Minerals and Trace Elements
Why are electrolytes so important for the body?
Minerals and trace elements (electrolytes) perform important functions in the body. According to their concentration in human cells, a distinction is made between bulk elements (more than 50 mg/kg body weight) and trace elements (less than 50 mg/kg body weight). In total, the body of an adult contains 3 – 4 kg of minerals. Calcium accounts for about half of this amount.
Essential (vital) bulk elements that are exclusively absorbed through food include calcium, phosphorus, potassium, sodium, magnesium, sulfur and chlorine. This is also true for the trace elements iron, copper, cobalt, zinc, manganese, iodine, molybdenum, selenium, fluorine and chromium. These, too, cannot be provided by the organism itself.
WHow much of these electrolytes and trace elements do we need?
Minerals are not only important structural substances (e.g. for teeth or bones), but they are involved in almost all life processes. Permanent availability of these substances is fundamental to numerous metabolic processes (such as energy production, hormone circulation, immune system). An insufficient supply may therefore impair bodily functions and lead to deficiency symptoms. Our dietary habits (convenience products and few fresh foods) do not always ensure sufficient daily intake of these elements (see also “Recommended daily intake of selected essential bulk and trace elements”) . In addition, we lose some of these vital substances through urine, stool and sweat. Finally, there are also life circumstances that often require an increased mineral intake, such as growth, old age, pregnancy and breastfeeding, or physical exercise.
How can we ensure sufficient supply?
The absorption of minerals into the blood, which takes place through the intestinal wall, depends, among other factors, on other food components. For example, dietary fiber can bind the minerals, which can affect the usability (bioavailability) of the elements. On the other hand, certain protein carriers (amino acids such as aspartic acid or its salts, i.e. aspartates) can improve the supply of many bulk and trace elements.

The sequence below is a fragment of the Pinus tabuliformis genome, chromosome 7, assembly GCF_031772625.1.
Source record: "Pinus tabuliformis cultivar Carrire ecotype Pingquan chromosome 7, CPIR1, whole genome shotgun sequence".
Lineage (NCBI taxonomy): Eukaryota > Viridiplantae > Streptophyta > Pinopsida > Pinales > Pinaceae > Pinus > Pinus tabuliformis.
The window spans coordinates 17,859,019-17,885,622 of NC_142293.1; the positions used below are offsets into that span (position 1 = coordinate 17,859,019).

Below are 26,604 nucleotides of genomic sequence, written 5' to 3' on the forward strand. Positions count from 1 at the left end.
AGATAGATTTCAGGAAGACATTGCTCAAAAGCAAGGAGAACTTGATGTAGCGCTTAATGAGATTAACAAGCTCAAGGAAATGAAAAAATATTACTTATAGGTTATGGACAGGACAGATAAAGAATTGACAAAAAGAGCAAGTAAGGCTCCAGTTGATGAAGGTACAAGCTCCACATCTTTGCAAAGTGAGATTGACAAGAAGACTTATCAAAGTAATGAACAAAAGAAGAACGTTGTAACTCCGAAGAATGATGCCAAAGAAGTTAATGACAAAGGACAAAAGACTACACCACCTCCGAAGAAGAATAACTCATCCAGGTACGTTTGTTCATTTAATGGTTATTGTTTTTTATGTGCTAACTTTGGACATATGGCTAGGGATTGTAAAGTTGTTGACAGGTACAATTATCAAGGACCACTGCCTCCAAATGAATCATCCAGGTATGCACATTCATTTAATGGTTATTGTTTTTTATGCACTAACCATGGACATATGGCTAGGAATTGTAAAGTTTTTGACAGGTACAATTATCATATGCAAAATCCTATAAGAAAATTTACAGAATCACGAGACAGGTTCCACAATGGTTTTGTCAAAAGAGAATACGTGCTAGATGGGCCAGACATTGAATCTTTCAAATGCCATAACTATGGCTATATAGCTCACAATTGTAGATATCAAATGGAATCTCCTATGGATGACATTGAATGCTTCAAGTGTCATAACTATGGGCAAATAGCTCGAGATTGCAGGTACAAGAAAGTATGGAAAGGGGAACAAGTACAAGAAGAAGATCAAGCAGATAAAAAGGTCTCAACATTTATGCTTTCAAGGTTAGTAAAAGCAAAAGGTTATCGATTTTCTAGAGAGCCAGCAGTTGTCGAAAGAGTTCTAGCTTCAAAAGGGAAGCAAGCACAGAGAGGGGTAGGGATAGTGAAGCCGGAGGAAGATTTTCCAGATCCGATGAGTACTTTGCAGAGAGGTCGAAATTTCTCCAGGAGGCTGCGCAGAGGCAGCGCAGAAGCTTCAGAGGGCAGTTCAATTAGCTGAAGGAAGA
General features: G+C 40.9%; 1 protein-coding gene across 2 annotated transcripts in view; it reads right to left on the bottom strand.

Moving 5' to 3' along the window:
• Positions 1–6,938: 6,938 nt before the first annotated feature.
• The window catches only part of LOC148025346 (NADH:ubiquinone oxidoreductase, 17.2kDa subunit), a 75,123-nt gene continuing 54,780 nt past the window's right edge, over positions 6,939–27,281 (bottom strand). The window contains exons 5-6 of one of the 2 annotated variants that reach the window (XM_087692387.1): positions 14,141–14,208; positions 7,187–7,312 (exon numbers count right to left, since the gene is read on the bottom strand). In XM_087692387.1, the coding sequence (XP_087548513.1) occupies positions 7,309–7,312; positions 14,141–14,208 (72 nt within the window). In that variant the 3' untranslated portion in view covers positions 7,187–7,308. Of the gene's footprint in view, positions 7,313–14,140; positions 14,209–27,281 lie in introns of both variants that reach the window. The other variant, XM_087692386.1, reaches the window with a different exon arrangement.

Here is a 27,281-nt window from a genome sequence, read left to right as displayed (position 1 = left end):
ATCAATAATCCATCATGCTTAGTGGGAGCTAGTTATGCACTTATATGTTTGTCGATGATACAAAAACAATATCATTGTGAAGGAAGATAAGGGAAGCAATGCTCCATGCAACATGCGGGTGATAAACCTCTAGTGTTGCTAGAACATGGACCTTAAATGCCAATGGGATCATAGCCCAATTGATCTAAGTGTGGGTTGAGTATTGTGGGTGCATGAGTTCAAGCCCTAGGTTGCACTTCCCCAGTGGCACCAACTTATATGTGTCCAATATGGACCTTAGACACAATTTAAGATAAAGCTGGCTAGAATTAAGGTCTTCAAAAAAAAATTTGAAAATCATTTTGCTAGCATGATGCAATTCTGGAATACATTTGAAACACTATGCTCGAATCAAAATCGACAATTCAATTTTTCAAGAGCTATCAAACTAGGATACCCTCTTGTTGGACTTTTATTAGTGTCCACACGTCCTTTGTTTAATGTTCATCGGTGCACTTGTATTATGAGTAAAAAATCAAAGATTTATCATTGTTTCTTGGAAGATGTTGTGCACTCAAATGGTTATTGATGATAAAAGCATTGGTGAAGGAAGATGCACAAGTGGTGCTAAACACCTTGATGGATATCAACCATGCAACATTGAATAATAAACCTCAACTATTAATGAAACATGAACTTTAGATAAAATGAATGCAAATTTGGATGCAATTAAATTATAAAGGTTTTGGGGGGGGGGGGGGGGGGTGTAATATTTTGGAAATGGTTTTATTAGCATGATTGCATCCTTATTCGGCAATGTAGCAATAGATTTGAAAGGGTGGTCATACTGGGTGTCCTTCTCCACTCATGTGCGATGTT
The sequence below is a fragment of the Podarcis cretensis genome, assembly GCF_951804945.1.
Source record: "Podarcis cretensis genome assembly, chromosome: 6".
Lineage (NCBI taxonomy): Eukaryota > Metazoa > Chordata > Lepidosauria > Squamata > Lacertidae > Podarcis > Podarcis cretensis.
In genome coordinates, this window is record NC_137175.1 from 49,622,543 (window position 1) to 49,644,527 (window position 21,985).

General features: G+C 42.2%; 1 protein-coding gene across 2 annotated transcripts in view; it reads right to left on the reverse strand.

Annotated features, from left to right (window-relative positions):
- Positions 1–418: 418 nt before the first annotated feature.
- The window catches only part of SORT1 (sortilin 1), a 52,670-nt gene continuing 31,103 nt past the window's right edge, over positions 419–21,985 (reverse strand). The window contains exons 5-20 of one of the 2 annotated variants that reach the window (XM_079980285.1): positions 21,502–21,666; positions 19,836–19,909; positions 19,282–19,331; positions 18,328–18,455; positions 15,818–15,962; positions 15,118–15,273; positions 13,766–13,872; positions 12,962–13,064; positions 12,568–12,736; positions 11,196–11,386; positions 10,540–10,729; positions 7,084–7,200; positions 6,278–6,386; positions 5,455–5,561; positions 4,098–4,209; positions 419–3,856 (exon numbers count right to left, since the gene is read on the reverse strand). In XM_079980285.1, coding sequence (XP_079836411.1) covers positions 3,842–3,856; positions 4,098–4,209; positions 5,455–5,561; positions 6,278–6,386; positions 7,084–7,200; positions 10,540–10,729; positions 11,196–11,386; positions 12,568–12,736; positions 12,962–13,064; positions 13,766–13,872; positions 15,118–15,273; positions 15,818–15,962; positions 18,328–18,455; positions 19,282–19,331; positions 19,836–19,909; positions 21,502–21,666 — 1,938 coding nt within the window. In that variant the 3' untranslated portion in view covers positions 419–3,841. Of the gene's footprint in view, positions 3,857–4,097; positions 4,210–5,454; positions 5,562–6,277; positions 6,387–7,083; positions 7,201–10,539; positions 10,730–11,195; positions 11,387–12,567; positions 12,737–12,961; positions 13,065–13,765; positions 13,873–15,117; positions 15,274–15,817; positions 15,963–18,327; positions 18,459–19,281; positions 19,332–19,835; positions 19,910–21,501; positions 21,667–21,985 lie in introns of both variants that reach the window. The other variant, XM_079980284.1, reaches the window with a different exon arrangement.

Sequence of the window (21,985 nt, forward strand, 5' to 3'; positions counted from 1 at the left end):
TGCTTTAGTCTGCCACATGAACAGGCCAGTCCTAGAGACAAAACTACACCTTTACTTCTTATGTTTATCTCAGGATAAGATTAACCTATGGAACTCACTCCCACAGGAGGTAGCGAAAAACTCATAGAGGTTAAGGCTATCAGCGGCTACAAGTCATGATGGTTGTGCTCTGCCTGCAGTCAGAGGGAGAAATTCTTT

Good usability of electrolytes – something we care very much about
AIt all started in the 1960s, when Dr. Franz Josef Köhler had the ingenious idea of making potassium substitution more efficient by additionally administering magnesium aspartate. As a biochemist, he knew that both magnesium and aspartic acid play a key role in energy metabolism, stimulating both glycolysis and the nitrate cycle to enhance ATP synthesis. ATP is the energy carrier that supplies energy to the Na+/K+ pump and thus counteracts intracellular potassium loss.
The experimental and clinically proven effects of this concept, first developed by Dr. Franz Josef Köhler, led to the approval of the first potassium magnesium aspartate medicine: TROPHICARD® (1960 to 2005). Numerous counterfeit medicines and comparable preparations were launched on the market by other pharmaceutical companies in the years that followed. As a result of further development, INZOLEN® was approved in 1964. When it comes to restoring homeostasis and accelerating convalescence, supplementation with trace elements (cobalt, copper, manganese, zinc) based on aspartic acid as a complexing agent is still highly valued after more than 50 years in use. Dr. Franz Köhler Chemie GmbH offers various minerals and trace elements (e. g. magnesium, zinc, potassium) – also in the form of combinations – as solutions for injection and film tablets.